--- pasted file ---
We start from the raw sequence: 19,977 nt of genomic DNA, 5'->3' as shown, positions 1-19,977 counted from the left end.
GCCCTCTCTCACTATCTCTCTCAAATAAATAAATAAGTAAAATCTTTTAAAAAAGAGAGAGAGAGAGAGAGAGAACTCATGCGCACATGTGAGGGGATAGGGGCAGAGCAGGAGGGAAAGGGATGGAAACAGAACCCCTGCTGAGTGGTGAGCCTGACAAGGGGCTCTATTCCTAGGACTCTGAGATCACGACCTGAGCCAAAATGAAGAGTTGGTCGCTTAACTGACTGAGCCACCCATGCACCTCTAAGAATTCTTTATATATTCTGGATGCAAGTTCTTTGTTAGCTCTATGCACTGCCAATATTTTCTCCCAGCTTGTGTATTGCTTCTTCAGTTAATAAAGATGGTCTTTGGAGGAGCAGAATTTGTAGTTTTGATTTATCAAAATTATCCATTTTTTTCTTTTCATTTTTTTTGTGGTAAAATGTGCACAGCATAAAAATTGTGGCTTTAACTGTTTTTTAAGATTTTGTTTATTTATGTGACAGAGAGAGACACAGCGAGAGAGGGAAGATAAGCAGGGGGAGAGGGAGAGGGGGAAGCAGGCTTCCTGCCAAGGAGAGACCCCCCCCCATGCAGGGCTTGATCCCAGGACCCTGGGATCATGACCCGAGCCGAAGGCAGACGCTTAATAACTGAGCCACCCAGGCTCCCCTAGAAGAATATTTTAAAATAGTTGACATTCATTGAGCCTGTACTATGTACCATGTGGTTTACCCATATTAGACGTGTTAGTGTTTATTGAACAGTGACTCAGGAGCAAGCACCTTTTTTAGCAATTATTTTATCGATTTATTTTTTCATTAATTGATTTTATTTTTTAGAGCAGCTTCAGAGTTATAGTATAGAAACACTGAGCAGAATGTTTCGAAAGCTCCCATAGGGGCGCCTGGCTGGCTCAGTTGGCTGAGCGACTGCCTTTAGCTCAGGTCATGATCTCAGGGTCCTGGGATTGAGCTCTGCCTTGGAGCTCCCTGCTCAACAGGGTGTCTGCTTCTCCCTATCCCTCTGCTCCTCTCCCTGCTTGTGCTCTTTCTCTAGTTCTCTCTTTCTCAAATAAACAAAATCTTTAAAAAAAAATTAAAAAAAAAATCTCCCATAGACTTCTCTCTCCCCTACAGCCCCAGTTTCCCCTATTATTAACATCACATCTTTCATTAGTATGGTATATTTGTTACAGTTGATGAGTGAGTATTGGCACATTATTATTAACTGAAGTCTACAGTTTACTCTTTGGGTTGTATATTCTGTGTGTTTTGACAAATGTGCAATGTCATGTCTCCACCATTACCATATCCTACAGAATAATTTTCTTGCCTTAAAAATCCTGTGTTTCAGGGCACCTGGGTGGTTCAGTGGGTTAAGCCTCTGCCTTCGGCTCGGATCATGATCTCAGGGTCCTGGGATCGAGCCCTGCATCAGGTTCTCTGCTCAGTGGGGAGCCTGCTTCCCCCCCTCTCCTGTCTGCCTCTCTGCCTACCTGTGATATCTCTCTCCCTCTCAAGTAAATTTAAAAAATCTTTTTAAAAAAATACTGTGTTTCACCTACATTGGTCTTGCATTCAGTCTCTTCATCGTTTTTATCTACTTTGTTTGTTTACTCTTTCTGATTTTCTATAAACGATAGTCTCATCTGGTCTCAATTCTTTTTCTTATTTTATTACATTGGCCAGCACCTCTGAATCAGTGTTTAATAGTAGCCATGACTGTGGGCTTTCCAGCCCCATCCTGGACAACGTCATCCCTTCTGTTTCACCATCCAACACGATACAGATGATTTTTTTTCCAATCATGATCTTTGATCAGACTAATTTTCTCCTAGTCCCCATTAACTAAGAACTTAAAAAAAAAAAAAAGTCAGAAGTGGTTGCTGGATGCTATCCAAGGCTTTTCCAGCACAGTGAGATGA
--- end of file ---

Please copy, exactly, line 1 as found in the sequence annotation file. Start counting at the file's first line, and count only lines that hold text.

We start from the raw sequence: 19,977 nt of genomic DNA, 5'->3' as shown, positions 1-19,977 counted from the left end.